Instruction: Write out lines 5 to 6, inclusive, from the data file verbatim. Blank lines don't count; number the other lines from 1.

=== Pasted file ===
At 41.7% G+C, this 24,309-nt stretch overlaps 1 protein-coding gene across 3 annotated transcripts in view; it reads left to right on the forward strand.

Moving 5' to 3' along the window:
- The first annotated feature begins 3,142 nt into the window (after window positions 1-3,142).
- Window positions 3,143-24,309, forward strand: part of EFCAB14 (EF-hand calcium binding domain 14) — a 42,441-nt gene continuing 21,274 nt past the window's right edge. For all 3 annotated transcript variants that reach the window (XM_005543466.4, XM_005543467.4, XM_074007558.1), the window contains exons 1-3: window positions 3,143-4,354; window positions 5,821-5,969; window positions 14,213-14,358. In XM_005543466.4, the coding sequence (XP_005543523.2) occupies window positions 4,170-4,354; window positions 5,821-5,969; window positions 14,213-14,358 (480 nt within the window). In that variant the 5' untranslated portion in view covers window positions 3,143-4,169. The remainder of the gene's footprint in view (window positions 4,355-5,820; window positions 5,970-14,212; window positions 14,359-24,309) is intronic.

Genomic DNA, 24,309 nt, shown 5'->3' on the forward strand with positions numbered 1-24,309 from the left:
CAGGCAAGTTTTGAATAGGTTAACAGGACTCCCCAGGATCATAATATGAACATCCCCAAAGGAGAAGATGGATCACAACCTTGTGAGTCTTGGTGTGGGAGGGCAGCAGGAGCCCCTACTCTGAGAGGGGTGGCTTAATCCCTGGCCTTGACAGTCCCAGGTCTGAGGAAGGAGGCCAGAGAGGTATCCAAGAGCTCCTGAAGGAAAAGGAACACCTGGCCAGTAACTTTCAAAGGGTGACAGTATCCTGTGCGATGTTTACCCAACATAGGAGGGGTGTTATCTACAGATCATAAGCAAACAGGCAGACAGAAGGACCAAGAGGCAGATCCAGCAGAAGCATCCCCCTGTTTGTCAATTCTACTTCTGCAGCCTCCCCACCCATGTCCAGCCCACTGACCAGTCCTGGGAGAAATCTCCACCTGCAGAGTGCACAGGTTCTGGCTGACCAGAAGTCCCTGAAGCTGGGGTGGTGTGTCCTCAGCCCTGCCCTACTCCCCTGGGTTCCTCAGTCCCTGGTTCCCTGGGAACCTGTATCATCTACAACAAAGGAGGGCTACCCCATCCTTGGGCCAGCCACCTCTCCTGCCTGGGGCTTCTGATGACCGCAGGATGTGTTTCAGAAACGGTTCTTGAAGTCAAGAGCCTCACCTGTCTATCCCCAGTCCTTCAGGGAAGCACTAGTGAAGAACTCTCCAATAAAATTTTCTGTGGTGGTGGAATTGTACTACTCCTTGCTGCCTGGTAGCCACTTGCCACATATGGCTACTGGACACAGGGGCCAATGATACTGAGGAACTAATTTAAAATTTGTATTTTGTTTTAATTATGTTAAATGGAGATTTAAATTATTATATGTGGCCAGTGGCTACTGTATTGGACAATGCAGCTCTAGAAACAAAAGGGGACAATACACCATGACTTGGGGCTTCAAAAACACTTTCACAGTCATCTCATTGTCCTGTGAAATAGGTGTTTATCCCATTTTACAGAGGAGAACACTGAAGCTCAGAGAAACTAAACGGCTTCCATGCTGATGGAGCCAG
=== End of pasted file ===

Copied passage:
Genomic DNA, 24,309 nt, shown 5'->3' on the forward strand with positions numbered 1-24,309 from the left:
CAGGCAAGTTTTGAATAGGTTAACAGGACTCCCCAGGATCATAATATGAACATCCCCAAAGGAGAAGATGGATCACAACCTTGTGAGTCTTGGTGTGGGAGGGCAGCAGGAGCCCCTACTCTGAGAGGGGTGGCTTAATCCCTGGCCTTGACAGTCCCAGGTCTGAGGAAGGAGGCCAGAGAGGTATCCAAGAGCTCCTGAAGGAAAAGGAACACCTGGCCAGTAACTTTCAAAGGGTGACAGTATCCTGTGCGATGTTTACCCAACATAGGAGGGGTGTTATCTACAGATCATAAGCAAACAGGCAGACAGAAGGACCAAGAGGCAGATCCAGCAGAAGCATCCCCCTGTTTGTCAATTCTACTTCTGCAGCCTCCCCACCCATGTCCAGCCCACTGACCAGTCCTGGGAGAAATCTCCACCTGCAGAGTGCACAGGTTCTGGCTGACCAGAAGTCCCTGAAGCTGGGGTGGTGTGTCCTCAGCCCTGCCCTACTCCCCTGGGTTCCTCAGTCCCTGGTTCCCTGGGAACCTGTATCATCTACAACAAAGGAGGGCTACCCCATCCTTGGGCCAGCCACCTCTCCTGCCTGGGGCTTCTGATGACCGCAGGATGTGTTTCAGAAACGGTTCTTGAAGTCAAGAGCCTCACCTGTCTATCCCCAGTCCTTCAGGGAAGCACTAGTGAAGAACTCTCCAATAAAATTTTCTGTGGTGGTGGAATTGTACTACTCCTTGCTGCCTGGTAGCCACTTGCCACATATGGCTACTGGACACAGGGGCCAATGATACTGAGGAACTAATTTAAAATTTGTATTTTGTTTTAATTATGTTAAATGGAGATTTAAATTATTATATGTGGCCAGTGGCTACTGTATTGGACAATGCAGCTCTAGAAACAAAAGGGGACAATACACCATGACTTGGGGCTTCAAAAACACTTTCACAGTCATCTCATTGTCCTGTGAAATAGGTGTTTATCCCATTTTACAGAGGAGAACACTGAAGCTCAGAGAAACTAAACGGCTTCCATGCTGATGGAGCCAG